(The Frisky) -- I found my devotion to Patti Stanger of "The Millionaire Matchmaker" rise to a new level last night, as I found myself yelling at the screen, "Yes, Patti, YES! Preach sister!" Sure, I disagree that men and women should stick to traditional gender roles and hate her staunch anti-curly hair stance, but Patti's got gems.
Being chivalrous means taking the time to respond to text messages from your significant other.
I was cheering when she touted just how far a guy can get by showing a little chivalry. "Chivalry is free and it gets the girl." Indeed, Patti, indeed.
You see, my current dating situation is kind of lacking in that area, and while he's practically perfect in every other way, this has become a major stumbling block.
Patti and I disagree a little about what kind of chivalry is really necessary and will get the girl (at least this girl). Patti's big into door opening and meal ordering, but I don't care so much about that.
But here are five chivalrous moves I think Patti and I would co-sign.
Note: Sometimes when a guy isn't being chivalrous, he's really just being a wimp, isn't into you, and is blowing you off. However, other times he does really like you, but is being LAZY.
Be confident in his feelings before having the following expectations. Because if you can safely conclude he's probably blowing you off, you should get over his butt, fast. The lazy ones, on the other hand, can be changed, if you stand up for expect these five examples of chivalry.
1. Text back: I'm hardly a text message stalker, though after IM, it is my favorite method of communication. I expect a man to text me back, regardless of whether he is busy with work or watching a sports game. I don't need an epic novel in reply, because chances are I was just saying,"hi," but acknowledging my outreach is only fair. It's rude not to.
Exceptions are always made for dead batteries and emergencies, of course. Bad moods? You only get one or two passes for that. Don't be a baby. Be a man. I'll care about your bad mood when it isn't affecting your gentlemanly treatment of me.
2. Give advance notice: Not to steal a page from "The Rules," but I like dates to be scheduled in advance. I'm a busy lady -- I will make plans if I don't hear from you. And if I don't hear from a dude until the last minute, it makes me think that he thinks I'm sitting around, always ready to meet up with him. That pisses me off.
The spur of the moment date is awesome in ADDITION, but it should not replace the practice of calling many days in advance and suggesting a day to hang out. I'm no sexist, however-I think women should instigate dates as well, as often, and with the same respect.
3. Have a plan: Whoever is "in charge" of that planned-in-advance-date, should actually MAKE a plan. Take charge, show you've thought about what might make a good time for the two of you. Hanging out and watching crap TV is fun sometimes, but it should not replace actually, you know, dating. That is not to say dates must be expensive.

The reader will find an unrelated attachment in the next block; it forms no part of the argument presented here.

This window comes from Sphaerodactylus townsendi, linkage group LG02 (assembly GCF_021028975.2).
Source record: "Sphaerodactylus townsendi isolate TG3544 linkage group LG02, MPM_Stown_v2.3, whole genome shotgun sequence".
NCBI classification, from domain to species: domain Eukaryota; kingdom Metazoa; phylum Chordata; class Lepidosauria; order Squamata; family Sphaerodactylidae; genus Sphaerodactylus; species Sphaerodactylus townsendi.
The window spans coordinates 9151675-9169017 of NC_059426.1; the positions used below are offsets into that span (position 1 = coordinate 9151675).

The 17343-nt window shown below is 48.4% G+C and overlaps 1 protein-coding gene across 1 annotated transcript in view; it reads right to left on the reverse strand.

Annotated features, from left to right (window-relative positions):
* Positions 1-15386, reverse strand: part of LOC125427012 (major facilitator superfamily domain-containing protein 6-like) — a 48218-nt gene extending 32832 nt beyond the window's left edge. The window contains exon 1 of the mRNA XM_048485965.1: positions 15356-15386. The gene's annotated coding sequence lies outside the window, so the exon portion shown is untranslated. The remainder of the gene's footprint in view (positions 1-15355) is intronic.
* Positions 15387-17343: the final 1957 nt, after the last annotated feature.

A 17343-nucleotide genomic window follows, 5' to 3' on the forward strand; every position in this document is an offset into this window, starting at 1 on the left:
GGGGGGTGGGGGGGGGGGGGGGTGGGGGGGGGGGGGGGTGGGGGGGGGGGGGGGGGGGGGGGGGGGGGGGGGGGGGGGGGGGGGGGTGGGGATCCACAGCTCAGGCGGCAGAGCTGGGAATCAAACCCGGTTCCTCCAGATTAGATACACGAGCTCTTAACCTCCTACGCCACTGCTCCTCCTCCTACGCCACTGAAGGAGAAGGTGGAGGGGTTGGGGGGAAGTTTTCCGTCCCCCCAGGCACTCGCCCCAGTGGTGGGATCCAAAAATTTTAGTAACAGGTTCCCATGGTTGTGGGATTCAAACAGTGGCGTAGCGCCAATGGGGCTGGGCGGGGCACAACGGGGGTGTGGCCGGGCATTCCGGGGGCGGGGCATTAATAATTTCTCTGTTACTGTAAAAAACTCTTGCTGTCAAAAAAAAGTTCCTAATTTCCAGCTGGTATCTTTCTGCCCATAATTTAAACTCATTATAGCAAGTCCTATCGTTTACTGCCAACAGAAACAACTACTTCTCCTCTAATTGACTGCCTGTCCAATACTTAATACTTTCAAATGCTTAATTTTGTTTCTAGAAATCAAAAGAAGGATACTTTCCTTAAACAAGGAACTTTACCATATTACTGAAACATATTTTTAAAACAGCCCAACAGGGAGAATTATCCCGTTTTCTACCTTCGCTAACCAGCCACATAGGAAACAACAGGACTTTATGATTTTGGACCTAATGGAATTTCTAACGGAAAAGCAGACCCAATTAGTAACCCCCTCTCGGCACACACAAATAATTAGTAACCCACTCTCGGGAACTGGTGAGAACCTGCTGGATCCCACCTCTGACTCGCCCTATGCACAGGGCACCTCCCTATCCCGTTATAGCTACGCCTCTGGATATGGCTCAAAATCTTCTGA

My last relationship (the ex-fiance) was great with the super pricey dinner dates, but was utterly uncreative when it came to anything else. Frankly, I'd much rather a fully-planned date of free or cheap activities than a $300 meal devoid of ingenuity, but I'm not getting either right now from ol' Chicken Parm and it is getting OLD.
4. Weeks and weekends: Both are important. So are nights and days. Mix it up. If a guy only wants to hang out after 10 p.m. on Wednesdays, you gotta wonder what the hell he's doing during the day and evening (is he a vampire?) or on the weekends (dating someone who's graduated to the next level of dating?).
5. Lateness and rudeness -- unacceptable, almost always: Usually lateness can be prevented. Think about it. You wake up 30 minutes after your alarm went off. You hustle to get to work on time anyway don't you? People you're dating deserve the same respect and commitment.
The occasional bit of lateness I can excuse and I'm always happy to hear an explanation, but reoccurring lateness is a sign that your kindness is being taken advantage of, that he is being lazy in the courtesy department, and is counting on your inclination to forgive and his charm to get him out of hot water.
Forget that. If he's usually late NOW, imagine how late he'll be in six months, or in three years when you're having a baby and have to drive yourself to the hospital because he forgot to check his watch.
Likewise, a chivalrous gentleman should always think about how his tone and his attitude might be taken, whether or not it reflects his intentions. When I'm busy at work, and someone IMs me or calls me to chat, I might be a little irritated that I'm being bothered, but I'm always courteous and polite in my response. "I'd love to chat with you about this, but I'm in the middle of something important at work. Can I call you later?" takes only about three more seconds to type than just, "Busy."
At the end of the day, chivalry is about one thing -- pulling your head out of your own "busy," "over-worked, "moody" hiney for just a second to think about how your actions might be interpreted by the other person. If you care about them, tweaking your actions just the slightest bit so that it takes their feelings into account, is easy, worth the effort, and will pay off BIG TIME.
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